Can a horse seller repossess a horse if the buyer has failed to pay in full? We receive this question frequently, but the answer is more complicated than you might think.
WHAT MAKES REPOSSESSION COMPLEX
Repossession is the act of taking back an item, such as a horse, that has been sold on credit when the buyer has violated a payment arrangement. The process may seem as simple as entering the non-paying buyer’s barn, removing the horse, and hauling it away. In the eyes of the law, however, repossession is far more complex.
The right to repossess generally can exist in three settings:
• The parties have a legally valid contract (that includes appropriate language) through which the buyer has allowed the seller the right to repossess the item that is being sold;
• The applicable state’s law gives the unpaid seller the right to peacefully (without trespassing and without receiving resistance from the buyer) repossess the item; or
• Before the repossession takes place, the seller goes to court and receives a legally valid court order that allows the seller, or someone acting for the seller, to repossess the item. Sellers may need to pursue this option if (1) buyers refuse to part with the item; (2) no contract exists; (3) the parties did have a contract, but it is silent about the seller’s repossession rights; and/or (4) the applicable state law requires a court order before any repossession can take place.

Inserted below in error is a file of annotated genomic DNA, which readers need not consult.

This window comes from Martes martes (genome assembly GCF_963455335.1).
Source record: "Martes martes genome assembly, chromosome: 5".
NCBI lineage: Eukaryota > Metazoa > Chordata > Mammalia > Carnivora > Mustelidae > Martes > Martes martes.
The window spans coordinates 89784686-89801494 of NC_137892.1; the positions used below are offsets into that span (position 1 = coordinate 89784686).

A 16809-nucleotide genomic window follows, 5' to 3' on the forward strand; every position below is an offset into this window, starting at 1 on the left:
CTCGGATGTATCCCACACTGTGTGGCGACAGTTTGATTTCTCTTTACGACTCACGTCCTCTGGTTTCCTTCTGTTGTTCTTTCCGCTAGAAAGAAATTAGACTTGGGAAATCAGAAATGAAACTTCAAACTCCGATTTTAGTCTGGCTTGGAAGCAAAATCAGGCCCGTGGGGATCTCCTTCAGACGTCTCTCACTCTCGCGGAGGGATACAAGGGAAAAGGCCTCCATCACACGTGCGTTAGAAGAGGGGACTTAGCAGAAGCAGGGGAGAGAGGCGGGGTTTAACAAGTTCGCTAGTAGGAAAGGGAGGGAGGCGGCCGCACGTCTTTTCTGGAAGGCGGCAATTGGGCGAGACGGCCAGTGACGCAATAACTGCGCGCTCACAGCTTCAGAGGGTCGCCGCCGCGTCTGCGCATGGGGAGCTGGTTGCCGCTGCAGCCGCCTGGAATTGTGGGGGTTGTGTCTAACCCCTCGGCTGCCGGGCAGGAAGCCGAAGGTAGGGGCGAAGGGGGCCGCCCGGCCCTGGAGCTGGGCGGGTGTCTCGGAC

The risks of making a mistake in the repossession process can be significant. By entering another’s private barn or pasture to repossess a horse, sellers face costly legal battles and sometimes even criminal charges of trespass and theft. Hauling repossessed horses across state lines, if done unlawfully, might even trigger federal criminal offenses.
AVOIDING REPOSSESSION PROBLEMS
Efforts can be made to avoid repossession disputes. Some sellers abandon installment sales completely and insist on payment up front and in full. Some sellers invest in a well-written sale contract that complies with the law, and require the buyer to sign it, before the transaction occurs. Some sellers will allow the buyer to make installment payments, but the sellers keep possession of the horse until the buyer’s final payment has cleared the bank. Unpaid sellers can also file lawsuits against non-paying buyers to recover the money owed, while allowing the non-paying buyer to keep the horse.
Julie Fershtman is considered to be one of the nation’s leading attorneys in the field of equine law. A frequent author and speaker on legal issues, she has written over 200 published articles, three books, and has lectured at seminars, conventions, and conferences in 28 states on issues involving law, liability, risk management, and insurance. For more information, please also visit www.fershtmanlaw.com and www.equinelaw.net, and www.equinelaw.info. December 19, 2013
This article was printed in Performance Horse Digest, Volume 9, Issue 5